Australia likely to keep borders shut till 2022 end: Minister

WION Web Team
Sydney, Australia Published: May 07, 2021, 11:14 AM(IST)

Coronavirus in Australia (representative image). Photograph:( AFP )

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People who will be allowed to enter the country, under selected situations, will be asked to go through a compulsory hotel quarantine for 14 days

In a bid to keep citizens safe and assure the country stays coronavirus free, Australia might keep its international borders shut till late 2022.

Saying it would be "very hard to determine" when the Australian borders would reopen to international travellers, Australia's trade and tourism minister Dan Tehan, on Friday, said, "the best guess would be in the middle to the second half of next year".

Also read | Australia to send repatriation flights for stranded citizens in India

On average, nearly one million short-term visitors used to enter the country in a month before the coronavirus pandemic hit the world. However, the figure has now been reduced to 7,000.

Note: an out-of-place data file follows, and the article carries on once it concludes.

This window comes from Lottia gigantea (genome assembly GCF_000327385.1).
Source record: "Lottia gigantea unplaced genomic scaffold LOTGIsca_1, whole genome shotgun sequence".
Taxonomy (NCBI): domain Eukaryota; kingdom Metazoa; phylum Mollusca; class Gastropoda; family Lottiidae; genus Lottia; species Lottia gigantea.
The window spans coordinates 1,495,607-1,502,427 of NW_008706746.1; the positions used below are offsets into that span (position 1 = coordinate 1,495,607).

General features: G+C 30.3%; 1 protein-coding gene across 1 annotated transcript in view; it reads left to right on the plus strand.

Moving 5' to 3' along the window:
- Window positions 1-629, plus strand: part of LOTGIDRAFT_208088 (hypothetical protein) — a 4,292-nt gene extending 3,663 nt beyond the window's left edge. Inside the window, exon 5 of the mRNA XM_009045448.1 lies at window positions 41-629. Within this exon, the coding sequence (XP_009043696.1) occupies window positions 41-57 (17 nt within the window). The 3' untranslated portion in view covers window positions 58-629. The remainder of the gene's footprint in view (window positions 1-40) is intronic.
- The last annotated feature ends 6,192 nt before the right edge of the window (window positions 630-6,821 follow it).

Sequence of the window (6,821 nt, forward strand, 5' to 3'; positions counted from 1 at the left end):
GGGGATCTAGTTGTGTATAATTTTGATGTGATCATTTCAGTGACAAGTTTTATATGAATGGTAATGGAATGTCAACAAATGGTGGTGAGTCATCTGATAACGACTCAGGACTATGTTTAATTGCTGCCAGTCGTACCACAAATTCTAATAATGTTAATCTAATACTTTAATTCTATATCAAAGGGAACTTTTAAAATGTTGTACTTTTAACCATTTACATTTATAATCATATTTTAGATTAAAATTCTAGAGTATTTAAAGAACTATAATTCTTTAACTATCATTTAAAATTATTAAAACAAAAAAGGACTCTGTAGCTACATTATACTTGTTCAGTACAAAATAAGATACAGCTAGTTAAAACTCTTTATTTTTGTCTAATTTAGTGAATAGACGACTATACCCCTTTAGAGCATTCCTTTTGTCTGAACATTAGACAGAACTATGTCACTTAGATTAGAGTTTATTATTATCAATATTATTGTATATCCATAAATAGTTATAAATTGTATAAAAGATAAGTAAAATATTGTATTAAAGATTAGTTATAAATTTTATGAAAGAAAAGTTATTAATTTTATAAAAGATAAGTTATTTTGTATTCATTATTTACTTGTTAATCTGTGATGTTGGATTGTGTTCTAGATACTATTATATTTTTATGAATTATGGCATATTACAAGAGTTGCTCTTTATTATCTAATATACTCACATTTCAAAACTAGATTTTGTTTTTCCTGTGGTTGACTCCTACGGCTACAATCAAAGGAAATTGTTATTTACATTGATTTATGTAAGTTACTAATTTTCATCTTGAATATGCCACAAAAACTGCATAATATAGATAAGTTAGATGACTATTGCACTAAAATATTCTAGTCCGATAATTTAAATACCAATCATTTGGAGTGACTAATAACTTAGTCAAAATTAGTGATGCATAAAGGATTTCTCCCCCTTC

People who will be allowed to enter the country, under selected situations, will be asked to go through a compulsory hotel quarantine for 14 days.

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Tehan also jumped to the rescue of the Prime Minister’s decision of a blanket ban on travellers coming from India and said such a ban is still essential to make sure the country stays covid-free. However, after facing immense backlash on the strict penalties, Morrison has decided to start repatriation flights from May 15, for people stuck in India during the covid crisis.

He also talked about the recently-established travel bubble with the neighbouring country, New Zealand, which has received mixed responses from locals.

"The hope would be that we might be able to see a few more bubbles set up and we'd be able to see more travel undertaken, but we're in a pandemic," he said. "It's going to very much depend on how we are able to deal with the global pandemic."

Australia is also hoping to pace up the vaccination programme as only 2.5 million coronavirus vaccines have been administered will now, in a population of 25 million.

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